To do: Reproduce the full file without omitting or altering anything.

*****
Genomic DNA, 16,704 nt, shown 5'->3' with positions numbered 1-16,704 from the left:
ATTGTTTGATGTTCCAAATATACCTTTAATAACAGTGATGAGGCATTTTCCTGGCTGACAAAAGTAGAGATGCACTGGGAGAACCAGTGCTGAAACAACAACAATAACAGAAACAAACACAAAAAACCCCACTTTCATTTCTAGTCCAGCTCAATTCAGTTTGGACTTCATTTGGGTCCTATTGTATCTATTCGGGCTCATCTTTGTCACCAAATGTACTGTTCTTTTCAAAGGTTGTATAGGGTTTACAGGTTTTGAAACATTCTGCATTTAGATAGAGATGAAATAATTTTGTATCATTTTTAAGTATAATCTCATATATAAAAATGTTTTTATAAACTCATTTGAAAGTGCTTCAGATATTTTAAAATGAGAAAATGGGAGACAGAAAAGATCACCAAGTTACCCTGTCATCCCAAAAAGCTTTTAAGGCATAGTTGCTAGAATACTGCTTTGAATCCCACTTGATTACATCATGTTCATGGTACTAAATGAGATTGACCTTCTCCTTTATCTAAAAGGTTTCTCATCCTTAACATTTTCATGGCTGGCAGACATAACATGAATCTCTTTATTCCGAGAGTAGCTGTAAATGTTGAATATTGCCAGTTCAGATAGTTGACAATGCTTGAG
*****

Genomic DNA, 16,704 nt, shown 5'->3' with positions numbered 1-16,704 from the left:
ATTGTTTGATGTTCCAAATATACCTTTAATAACAGTGATGAGGCATTTTCCTGGCTGACAAAAGTAGAGATGCACTGGGAGAACCAGTGCTGAAACAACAACAATAACAGAAACAAACACAAAAAACCCCACTTTCATTTCTAGTCCAGCTCAATTCAGTTTGGACTTCATTTGGGTCCTATTGTATCTATTCGGGCTCATCTTTGTCACCAAATGTACTGTTCTTTTCAAAGGTTGTATAGGGTTTACAGGTTTTGAAACATTCTGCATTTAGATAGAGATGAAATAATTTTGTATCATTTTTAAGTATAATCTCATATATAAAAATGTTTTTATAAACTCATTTGAAAGTGCTTCAGATATTTTAAAATGAGAAAATGGGAGACAGAAAAGATCACCAAGTTACCCTGTCATCCCAAAAAGCTTTTAAGGCATAGTTGCTAGAATACTGCTTTGAATCCCACTTGATTACATCATGTTCATGGTACTAAATGAGATTGACCTTCTCCTTTATCTAAAAGGTTTCTCATCCTTAACATTTTCATGGCTGGCAGACATAACATGAATCTCTTTATTCCGAGAGTAGCTGTAAATGTTGAATATTGCCAGTTCAGATAGTTGACAATGCTTGAG